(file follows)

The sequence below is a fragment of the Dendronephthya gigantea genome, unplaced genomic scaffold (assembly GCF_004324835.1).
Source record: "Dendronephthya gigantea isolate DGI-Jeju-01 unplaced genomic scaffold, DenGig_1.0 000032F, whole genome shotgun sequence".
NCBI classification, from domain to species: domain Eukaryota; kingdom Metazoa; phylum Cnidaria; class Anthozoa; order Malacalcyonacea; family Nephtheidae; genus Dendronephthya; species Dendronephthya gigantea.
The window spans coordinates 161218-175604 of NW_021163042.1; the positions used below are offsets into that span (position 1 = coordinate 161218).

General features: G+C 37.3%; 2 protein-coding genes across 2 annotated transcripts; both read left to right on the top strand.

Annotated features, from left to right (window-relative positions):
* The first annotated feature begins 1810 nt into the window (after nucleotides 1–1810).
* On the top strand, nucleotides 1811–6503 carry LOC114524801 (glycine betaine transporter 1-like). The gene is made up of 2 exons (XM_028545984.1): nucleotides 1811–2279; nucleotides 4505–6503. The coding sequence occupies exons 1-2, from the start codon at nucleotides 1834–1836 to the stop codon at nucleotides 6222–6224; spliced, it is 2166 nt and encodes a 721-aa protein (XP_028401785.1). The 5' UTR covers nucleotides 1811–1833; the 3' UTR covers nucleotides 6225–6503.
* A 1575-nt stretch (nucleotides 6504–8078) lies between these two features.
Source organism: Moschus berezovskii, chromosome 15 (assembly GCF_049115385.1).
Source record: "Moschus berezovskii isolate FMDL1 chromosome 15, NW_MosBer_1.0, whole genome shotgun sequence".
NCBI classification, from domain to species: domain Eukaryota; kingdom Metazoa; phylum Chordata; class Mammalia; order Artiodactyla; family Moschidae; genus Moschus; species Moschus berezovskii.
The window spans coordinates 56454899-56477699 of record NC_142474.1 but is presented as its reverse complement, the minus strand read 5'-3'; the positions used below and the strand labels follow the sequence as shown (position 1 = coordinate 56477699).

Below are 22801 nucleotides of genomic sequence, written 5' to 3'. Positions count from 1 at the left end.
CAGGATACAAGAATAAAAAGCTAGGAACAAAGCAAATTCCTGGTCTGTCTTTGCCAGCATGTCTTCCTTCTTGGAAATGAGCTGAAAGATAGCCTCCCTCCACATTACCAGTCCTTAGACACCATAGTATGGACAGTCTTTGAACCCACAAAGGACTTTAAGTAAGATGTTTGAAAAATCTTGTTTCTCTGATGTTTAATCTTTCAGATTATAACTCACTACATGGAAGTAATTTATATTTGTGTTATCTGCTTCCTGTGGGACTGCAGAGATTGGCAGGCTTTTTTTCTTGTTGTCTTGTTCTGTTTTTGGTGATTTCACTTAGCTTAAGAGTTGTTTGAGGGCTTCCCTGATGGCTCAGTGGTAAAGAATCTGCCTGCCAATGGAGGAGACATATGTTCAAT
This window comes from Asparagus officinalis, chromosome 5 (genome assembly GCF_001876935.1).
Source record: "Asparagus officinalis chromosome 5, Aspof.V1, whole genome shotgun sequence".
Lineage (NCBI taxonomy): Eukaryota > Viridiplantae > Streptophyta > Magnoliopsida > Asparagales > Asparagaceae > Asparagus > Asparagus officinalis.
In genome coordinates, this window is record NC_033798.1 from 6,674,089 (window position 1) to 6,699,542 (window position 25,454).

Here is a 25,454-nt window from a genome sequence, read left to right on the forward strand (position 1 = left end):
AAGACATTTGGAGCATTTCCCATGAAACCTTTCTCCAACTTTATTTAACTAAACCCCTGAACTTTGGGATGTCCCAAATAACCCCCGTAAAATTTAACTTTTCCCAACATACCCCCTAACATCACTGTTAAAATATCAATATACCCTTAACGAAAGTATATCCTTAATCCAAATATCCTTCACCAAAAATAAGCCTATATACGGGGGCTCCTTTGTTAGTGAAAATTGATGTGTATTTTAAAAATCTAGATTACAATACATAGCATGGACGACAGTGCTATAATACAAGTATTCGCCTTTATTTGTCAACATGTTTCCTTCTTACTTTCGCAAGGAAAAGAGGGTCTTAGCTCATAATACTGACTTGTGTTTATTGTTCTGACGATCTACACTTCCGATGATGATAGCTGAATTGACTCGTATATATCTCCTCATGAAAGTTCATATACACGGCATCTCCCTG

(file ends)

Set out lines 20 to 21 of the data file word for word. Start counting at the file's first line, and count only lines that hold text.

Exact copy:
Here is a 25,454-nt window from a genome sequence, read left to right on the forward strand (position 1 = left end):
AAGACATTTGGAGCATTTCCCATGAAACCTTTCTCCAACTTTATTTAACTAAACCCCTGAACTTTGGGATGTCCCAAATAACCCCCGTAAAATTTAACTTTTCCCAACATACCCCCTAACATCACTGTTAAAATATCAATATACCCTTAACGAAAGTATATCCTTAATCCAAATATCCTTCACCAAAAATAAGCCTATATACGGGGGCTCCTTTGTTAGTGAAAATTGATGTGTATTTTAAAAATCTAGATTACAATACATAGCATGGACGACAGTGCTATAATACAAGTATTCGCCTTTATTTGTCAACATGTTTCCTTCTTACTTTCGCAAGGAAAAGAGGGTCTTAGCTCATAATACTGACTTGTGTTTATTGTTCTGACGATCTACACTTCCGATGATGATAGCTGAATTGACTCGTATATATCTCCTCATGAAAGTTCATATACACGGCATCTCCCTG